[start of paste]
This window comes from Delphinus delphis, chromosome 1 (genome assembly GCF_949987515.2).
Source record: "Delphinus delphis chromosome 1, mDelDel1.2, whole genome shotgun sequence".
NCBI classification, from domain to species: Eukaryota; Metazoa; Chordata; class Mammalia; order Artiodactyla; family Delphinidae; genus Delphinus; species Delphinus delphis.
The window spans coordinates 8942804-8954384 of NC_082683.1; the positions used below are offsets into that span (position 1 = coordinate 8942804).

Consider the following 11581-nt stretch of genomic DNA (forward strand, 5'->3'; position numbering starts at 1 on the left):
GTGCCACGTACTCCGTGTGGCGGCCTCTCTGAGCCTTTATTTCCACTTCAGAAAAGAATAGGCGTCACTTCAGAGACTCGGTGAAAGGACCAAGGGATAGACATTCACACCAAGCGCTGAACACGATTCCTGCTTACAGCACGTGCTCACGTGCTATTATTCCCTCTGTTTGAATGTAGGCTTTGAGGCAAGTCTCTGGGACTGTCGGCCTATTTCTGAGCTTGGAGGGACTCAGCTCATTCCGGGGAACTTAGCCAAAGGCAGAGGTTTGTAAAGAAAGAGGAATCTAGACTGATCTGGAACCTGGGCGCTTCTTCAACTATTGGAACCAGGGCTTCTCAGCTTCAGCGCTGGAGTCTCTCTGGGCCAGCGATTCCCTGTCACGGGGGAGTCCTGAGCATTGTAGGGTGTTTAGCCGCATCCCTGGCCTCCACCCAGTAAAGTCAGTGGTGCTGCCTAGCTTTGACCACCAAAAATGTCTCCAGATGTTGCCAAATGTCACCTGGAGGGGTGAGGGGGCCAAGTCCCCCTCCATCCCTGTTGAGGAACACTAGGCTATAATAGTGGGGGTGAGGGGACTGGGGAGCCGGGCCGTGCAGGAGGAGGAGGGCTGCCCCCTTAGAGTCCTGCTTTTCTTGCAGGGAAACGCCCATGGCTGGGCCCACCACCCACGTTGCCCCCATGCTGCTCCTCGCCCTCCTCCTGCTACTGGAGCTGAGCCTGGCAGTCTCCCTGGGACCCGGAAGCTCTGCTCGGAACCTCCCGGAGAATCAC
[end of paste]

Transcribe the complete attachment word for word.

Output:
This window comes from Delphinus delphis, chromosome 1 (genome assembly GCF_949987515.2).
Source record: "Delphinus delphis chromosome 1, mDelDel1.2, whole genome shotgun sequence".
NCBI classification, from domain to species: Eukaryota; Metazoa; Chordata; class Mammalia; order Artiodactyla; family Delphinidae; genus Delphinus; species Delphinus delphis.
The window spans coordinates 8942804-8954384 of NC_082683.1; the positions used below are offsets into that span (position 1 = coordinate 8942804).

Consider the following 11581-nt stretch of genomic DNA (forward strand, 5'->3'; position numbering starts at 1 on the left):
GTGCCACGTACTCCGTGTGGCGGCCTCTCTGAGCCTTTATTTCCACTTCAGAAAAGAATAGGCGTCACTTCAGAGACTCGGTGAAAGGACCAAGGGATAGACATTCACACCAAGCGCTGAACACGATTCCTGCTTACAGCACGTGCTCACGTGCTATTATTCCCTCTGTTTGAATGTAGGCTTTGAGGCAAGTCTCTGGGACTGTCGGCCTATTTCTGAGCTTGGAGGGACTCAGCTCATTCCGGGGAACTTAGCCAAAGGCAGAGGTTTGTAAAGAAAGAGGAATCTAGACTGATCTGGAACCTGGGCGCTTCTTCAACTATTGGAACCAGGGCTTCTCAGCTTCAGCGCTGGAGTCTCTCTGGGCCAGCGATTCCCTGTCACGGGGGAGTCCTGAGCATTGTAGGGTGTTTAGCCGCATCCCTGGCCTCCACCCAGTAAAGTCAGTGGTGCTGCCTAGCTTTGACCACCAAAAATGTCTCCAGATGTTGCCAAATGTCACCTGGAGGGGTGAGGGGGCCAAGTCCCCCTCCATCCCTGTTGAGGAACACTAGGCTATAATAGTGGGGGTGAGGGGACTGGGGAGCCGGGCCGTGCAGGAGGAGGAGGGCTGCCCCCTTAGAGTCCTGCTTTTCTTGCAGGGAAACGCCCATGGCTGGGCCCACCACCCACGTTGCCCCCATGCTGCTCCTCGCCCTCCTCCTGCTACTGGAGCTGAGCCTGGCAGTCTCCCTGGGACCCGGAAGCTCTGCTCGGAACCTCCCGGAGAATCAC